The Centre is holding back crucial documents related to the move to demonetise Rs 500 and Rs 1,000 notes in November 2016, Congress MP P Chidambaram told the Supreme Court on Thursday, while appearing as a counsel for one of the petitioners who have challenged the move, Live Law reported.
“We still do not have the November 7  letter from the Centre to the Reserve Bank of India, the agenda note placed before the Central Board of the Reserve Bank, the minutes of the Central Board meeting and their recommendations, and the actual Cabinet decision on November 8,” Chidambaram said. “These documents have not yet been placed in the public domain, despite the passage of six years.”
Chidambaram made the submission before a Constitution bench of Justices S Abdul Nazeer, BR Gavai, AS Bopanna, V Ramasubramanian and BV Nagarathna. The bench is hearing a batch of 58 petitions challenging the demonetisation move.
On November 8, 2016, Prime Minister Narendra Modi had announced that Rs 500 and Rs 1,000 currency notes would cease to be legal tender in India from midnight. Modi had said that the decision had been taken to “fight corruption, black money and terrorism”.
The Rs 2,000 notes and Rs 500 notes with a new design were introduced after demonetisation.
The petitioners have claimed that the exercise violated several constitutional rights of citizens, such as the right to property (Article 300A), right to equality (Article 14), right to carry on any trade, business or occupation (Article 19) and right to life and right to livelihood (Article 21).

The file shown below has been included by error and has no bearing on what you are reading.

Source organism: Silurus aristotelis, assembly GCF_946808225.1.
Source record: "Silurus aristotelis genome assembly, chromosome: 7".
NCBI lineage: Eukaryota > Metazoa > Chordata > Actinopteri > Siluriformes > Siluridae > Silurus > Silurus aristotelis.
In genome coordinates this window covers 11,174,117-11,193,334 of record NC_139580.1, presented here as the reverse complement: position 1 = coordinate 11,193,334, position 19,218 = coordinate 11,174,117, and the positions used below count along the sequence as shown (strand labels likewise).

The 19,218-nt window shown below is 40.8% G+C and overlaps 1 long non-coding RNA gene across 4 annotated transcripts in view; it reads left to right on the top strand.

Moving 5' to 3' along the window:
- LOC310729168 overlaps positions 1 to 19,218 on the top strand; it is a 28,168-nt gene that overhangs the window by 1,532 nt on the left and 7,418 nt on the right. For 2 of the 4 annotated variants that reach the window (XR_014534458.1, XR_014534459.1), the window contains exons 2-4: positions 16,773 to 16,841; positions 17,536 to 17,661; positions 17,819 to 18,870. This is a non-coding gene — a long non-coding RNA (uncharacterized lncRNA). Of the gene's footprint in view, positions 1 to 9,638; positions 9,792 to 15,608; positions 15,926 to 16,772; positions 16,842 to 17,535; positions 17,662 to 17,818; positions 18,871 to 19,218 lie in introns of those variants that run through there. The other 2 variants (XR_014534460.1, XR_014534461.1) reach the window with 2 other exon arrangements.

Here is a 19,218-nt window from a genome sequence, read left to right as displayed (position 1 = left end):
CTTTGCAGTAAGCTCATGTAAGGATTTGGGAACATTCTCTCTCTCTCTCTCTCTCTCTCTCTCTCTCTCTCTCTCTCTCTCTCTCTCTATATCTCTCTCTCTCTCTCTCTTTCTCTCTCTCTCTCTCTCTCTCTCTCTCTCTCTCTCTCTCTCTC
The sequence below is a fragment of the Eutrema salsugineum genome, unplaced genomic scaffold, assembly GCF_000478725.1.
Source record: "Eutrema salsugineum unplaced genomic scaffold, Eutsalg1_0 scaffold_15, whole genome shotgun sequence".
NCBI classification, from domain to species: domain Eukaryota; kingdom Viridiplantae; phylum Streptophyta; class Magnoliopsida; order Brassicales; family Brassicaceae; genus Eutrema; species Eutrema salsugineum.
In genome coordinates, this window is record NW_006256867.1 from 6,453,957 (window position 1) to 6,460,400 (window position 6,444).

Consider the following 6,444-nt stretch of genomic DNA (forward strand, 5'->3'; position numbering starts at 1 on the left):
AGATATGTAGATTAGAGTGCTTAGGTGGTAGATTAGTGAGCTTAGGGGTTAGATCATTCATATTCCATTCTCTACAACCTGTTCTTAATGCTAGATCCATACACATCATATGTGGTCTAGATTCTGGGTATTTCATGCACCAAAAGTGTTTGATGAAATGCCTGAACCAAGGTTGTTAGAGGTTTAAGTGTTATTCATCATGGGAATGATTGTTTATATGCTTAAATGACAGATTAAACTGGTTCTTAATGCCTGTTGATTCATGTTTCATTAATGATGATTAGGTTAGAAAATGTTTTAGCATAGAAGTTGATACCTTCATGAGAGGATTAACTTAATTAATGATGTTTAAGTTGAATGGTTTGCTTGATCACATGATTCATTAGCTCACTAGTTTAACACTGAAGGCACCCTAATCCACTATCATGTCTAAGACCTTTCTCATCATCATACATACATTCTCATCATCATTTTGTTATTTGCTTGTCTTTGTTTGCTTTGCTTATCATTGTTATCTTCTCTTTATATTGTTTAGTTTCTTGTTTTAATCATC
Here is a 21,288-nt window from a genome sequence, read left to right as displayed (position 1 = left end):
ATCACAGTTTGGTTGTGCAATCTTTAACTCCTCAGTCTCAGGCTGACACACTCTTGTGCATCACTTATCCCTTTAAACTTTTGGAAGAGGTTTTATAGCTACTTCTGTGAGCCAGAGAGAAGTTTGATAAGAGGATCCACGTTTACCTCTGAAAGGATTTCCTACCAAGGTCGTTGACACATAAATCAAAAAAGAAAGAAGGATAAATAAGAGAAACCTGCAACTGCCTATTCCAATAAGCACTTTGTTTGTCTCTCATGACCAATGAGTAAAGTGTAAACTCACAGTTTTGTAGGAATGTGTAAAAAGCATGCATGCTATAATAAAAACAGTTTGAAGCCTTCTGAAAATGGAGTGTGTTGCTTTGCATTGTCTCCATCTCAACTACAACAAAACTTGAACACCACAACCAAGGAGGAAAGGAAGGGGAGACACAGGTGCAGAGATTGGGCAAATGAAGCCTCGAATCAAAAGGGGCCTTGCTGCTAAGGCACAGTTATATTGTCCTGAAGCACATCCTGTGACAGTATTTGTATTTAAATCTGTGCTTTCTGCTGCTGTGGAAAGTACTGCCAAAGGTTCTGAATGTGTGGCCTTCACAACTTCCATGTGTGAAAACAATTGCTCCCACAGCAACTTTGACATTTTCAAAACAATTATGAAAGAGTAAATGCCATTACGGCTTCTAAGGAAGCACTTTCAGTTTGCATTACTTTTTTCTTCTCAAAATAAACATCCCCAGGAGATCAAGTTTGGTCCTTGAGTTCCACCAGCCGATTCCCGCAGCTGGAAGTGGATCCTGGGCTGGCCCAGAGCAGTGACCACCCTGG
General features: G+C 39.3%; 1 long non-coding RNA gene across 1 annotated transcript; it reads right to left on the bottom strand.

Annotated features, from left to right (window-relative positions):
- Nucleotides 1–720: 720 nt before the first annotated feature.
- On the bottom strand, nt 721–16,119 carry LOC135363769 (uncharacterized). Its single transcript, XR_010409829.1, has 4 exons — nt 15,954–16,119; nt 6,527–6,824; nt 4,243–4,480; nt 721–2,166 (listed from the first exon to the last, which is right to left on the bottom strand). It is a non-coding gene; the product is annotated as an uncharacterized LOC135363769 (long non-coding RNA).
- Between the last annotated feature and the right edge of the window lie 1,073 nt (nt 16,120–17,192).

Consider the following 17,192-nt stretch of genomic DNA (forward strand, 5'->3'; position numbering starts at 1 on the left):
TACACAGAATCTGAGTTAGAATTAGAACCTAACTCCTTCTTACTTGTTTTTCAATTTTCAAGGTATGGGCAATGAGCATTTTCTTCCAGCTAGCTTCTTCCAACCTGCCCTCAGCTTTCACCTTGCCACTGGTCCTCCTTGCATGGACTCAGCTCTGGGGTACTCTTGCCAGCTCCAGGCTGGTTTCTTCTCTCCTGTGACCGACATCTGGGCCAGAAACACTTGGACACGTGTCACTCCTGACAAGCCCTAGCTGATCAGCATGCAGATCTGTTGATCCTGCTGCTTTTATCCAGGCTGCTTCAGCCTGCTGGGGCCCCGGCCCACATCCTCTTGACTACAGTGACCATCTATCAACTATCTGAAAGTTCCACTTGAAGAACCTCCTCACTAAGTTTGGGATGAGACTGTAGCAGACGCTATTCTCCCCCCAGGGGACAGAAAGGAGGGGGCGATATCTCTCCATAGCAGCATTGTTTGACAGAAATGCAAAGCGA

At Thursday’s hearing, Chidambaram alleged that neither the Central Board of the Reserve Bank of India, nor the Union Cabinet had all the information regarding the move.
“No one was told that 86% of the total currency would be withdrawn,” Chidambaram told the Supreme Court, according to Live Law. “This is not a guess, but an informed guess.”
Noting that exercise to demonetise the currencies was “deeply flawed”, Chidambaram told the court that according to his calculation, the entire exercise was done in 26 hours.
“This is the most outrageous decision-making process which makes a mockery of the rule of law,” he added.
At an earlier hearing on November 17, the central government had told the Supreme Court that demonetisation was a “well-considered decision” taken after advance preparation and consultation with the Reserve Bank of India.
“All possible measures were taken to mitigate inconvenience to the public and reduce the disruption of economic activities,” the government had said in an affidavit. “The short-term inconvenience and disruptions have to be seen in the larger context.”